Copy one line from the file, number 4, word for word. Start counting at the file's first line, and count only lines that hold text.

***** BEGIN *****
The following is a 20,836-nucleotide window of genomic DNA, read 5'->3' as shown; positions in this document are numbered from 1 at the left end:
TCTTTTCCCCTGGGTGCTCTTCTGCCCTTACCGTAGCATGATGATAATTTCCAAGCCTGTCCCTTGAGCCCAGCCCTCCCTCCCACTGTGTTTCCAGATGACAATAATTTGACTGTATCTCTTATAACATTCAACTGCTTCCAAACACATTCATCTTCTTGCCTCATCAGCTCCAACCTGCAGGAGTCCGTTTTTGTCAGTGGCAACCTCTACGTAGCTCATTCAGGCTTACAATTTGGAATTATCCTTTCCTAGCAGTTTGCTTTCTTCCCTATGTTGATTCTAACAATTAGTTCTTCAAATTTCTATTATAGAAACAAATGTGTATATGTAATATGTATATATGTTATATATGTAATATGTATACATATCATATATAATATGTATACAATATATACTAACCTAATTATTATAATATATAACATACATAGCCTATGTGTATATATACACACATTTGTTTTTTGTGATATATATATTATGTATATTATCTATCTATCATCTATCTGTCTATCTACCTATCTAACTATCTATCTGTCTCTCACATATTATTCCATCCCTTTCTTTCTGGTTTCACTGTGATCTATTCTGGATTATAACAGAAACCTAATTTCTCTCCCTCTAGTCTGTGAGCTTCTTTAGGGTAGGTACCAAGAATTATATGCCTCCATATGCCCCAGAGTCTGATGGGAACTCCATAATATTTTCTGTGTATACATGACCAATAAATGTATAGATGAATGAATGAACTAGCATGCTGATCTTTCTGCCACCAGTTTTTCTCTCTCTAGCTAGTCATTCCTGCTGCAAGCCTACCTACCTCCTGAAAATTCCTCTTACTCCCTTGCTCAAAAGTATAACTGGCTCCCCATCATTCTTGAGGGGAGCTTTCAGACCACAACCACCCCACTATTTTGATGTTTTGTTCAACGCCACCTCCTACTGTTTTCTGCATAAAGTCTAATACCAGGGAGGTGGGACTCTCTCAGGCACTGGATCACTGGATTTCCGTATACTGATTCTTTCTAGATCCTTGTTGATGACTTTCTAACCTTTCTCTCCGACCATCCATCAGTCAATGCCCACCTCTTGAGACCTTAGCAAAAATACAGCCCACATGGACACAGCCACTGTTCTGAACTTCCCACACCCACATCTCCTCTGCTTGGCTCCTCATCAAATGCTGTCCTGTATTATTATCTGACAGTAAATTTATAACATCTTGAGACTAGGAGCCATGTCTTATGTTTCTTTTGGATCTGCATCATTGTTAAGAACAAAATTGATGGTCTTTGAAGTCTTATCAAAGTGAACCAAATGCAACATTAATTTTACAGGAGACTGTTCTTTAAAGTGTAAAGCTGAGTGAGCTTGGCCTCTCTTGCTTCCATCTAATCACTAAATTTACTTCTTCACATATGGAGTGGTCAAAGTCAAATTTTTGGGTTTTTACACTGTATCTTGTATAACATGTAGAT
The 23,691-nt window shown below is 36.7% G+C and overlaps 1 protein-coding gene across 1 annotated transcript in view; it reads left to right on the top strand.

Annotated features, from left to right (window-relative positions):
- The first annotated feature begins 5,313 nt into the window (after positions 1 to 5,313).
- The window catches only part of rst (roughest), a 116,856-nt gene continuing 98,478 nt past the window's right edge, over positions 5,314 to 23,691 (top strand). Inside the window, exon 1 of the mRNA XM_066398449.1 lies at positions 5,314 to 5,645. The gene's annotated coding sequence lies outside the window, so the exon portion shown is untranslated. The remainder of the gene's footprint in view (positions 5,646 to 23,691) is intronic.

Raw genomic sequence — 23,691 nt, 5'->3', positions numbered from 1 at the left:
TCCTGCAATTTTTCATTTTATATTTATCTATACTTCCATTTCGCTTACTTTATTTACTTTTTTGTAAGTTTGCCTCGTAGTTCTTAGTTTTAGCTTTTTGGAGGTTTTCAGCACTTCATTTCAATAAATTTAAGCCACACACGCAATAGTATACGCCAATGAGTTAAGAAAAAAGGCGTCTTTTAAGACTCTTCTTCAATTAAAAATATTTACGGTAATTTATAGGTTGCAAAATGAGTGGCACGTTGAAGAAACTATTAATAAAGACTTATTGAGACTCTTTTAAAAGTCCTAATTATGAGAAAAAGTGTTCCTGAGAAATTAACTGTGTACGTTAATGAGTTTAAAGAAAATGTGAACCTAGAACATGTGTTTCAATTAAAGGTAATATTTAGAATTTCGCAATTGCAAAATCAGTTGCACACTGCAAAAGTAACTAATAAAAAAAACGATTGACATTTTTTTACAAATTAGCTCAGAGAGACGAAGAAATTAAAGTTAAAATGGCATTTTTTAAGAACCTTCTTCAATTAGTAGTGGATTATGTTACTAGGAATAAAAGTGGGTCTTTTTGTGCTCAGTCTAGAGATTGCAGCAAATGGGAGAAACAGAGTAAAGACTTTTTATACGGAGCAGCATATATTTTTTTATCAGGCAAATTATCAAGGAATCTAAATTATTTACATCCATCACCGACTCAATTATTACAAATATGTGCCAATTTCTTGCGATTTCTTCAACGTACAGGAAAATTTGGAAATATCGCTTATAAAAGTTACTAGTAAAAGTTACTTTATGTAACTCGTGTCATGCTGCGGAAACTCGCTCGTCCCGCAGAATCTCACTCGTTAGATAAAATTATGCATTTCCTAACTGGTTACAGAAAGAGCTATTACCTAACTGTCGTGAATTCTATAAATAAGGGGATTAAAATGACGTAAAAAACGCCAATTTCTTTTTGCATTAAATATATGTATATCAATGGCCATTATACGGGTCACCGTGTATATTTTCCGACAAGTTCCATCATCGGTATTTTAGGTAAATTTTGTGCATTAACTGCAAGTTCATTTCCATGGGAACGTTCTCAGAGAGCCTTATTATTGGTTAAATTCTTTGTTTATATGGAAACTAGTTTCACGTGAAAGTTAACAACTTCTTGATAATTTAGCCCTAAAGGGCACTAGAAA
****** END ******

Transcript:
Annotated features, from left to right (window-relative positions):